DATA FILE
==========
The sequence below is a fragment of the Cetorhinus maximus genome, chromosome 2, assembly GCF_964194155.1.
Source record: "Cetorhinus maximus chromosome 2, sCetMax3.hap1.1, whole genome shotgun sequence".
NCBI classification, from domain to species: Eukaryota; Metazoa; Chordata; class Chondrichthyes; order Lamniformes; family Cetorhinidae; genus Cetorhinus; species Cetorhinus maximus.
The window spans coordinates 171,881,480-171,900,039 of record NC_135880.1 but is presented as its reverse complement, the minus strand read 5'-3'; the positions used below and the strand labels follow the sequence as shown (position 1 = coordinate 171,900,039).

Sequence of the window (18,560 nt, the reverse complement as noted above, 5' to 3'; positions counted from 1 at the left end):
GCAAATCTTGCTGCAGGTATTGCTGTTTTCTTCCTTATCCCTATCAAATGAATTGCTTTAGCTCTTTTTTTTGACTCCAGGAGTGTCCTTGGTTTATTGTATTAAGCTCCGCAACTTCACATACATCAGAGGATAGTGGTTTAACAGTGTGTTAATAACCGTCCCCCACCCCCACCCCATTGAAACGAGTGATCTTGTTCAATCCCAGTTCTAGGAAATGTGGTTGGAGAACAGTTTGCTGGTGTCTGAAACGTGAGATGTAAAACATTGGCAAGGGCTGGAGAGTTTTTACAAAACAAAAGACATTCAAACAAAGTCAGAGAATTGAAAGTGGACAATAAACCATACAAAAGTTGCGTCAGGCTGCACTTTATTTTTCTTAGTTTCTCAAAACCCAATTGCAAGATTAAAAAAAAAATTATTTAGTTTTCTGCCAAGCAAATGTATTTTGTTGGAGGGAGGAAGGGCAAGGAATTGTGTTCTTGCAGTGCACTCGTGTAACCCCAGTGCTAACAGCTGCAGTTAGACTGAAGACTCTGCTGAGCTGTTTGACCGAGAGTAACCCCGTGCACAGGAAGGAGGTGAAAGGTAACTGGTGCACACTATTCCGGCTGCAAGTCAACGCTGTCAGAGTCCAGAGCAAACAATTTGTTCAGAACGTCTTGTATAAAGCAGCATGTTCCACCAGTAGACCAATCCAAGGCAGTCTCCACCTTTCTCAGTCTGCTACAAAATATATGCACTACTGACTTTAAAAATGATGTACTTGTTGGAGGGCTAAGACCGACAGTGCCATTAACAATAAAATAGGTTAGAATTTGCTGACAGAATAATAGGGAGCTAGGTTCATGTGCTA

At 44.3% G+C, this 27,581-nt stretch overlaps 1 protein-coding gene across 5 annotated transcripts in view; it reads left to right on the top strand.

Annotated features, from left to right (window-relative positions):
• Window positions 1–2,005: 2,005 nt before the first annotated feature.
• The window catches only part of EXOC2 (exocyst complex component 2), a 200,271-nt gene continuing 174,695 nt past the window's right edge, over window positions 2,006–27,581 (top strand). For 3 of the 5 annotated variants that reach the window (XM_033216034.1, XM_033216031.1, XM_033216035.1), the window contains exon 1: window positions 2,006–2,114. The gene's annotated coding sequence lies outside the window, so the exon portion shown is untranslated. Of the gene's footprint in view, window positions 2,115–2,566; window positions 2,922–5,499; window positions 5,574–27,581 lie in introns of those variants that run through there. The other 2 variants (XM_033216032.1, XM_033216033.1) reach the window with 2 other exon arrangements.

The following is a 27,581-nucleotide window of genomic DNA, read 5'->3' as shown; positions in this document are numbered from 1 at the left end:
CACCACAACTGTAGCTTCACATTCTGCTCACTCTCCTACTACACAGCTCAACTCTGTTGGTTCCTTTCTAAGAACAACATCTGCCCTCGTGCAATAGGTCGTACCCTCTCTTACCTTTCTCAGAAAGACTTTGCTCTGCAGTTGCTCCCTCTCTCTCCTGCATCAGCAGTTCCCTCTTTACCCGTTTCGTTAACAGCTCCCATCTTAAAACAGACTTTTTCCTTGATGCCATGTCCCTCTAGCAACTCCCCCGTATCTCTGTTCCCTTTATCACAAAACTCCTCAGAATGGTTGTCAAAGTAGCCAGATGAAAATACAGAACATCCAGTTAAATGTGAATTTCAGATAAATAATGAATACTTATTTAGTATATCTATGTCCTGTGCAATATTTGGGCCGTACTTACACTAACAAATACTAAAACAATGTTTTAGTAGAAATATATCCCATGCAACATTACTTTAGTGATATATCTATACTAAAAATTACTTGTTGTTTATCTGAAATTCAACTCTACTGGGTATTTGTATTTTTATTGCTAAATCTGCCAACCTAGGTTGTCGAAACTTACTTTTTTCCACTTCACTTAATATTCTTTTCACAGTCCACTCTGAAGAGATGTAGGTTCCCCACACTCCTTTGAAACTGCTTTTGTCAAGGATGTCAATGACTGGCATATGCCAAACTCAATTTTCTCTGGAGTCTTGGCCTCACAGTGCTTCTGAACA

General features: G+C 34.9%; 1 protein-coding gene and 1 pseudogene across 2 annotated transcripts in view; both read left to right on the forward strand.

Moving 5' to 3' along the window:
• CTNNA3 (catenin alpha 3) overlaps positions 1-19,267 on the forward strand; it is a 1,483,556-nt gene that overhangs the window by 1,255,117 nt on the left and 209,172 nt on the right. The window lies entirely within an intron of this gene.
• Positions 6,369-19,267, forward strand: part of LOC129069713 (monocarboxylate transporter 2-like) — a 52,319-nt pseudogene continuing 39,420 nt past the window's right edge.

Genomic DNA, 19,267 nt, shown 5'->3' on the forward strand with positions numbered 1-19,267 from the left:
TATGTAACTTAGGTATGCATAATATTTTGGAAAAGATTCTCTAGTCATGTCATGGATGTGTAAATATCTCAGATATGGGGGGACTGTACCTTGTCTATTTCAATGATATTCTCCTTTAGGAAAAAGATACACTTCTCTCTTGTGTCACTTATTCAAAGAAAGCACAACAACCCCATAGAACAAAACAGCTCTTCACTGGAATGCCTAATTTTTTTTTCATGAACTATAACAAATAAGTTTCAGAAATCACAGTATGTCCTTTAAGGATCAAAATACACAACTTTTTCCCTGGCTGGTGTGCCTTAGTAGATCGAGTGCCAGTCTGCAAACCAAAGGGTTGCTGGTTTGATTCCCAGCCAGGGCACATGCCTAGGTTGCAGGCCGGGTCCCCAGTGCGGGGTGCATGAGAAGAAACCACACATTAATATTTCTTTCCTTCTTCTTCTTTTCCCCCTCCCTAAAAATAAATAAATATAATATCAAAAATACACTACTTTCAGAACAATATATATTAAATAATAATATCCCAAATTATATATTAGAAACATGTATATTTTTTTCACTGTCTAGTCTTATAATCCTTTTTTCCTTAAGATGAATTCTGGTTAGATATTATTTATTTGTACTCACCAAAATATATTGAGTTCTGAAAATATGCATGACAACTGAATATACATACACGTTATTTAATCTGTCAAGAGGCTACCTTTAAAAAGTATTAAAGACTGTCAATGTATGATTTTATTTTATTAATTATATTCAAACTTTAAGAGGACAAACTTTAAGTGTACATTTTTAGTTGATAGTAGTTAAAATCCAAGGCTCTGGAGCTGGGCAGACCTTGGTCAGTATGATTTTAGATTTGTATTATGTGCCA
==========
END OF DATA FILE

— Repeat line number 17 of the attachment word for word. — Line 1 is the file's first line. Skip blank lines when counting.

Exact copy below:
Genomic DNA, 19,267 nt, shown 5'->3' on the forward strand with positions numbered 1-19,267 from the left: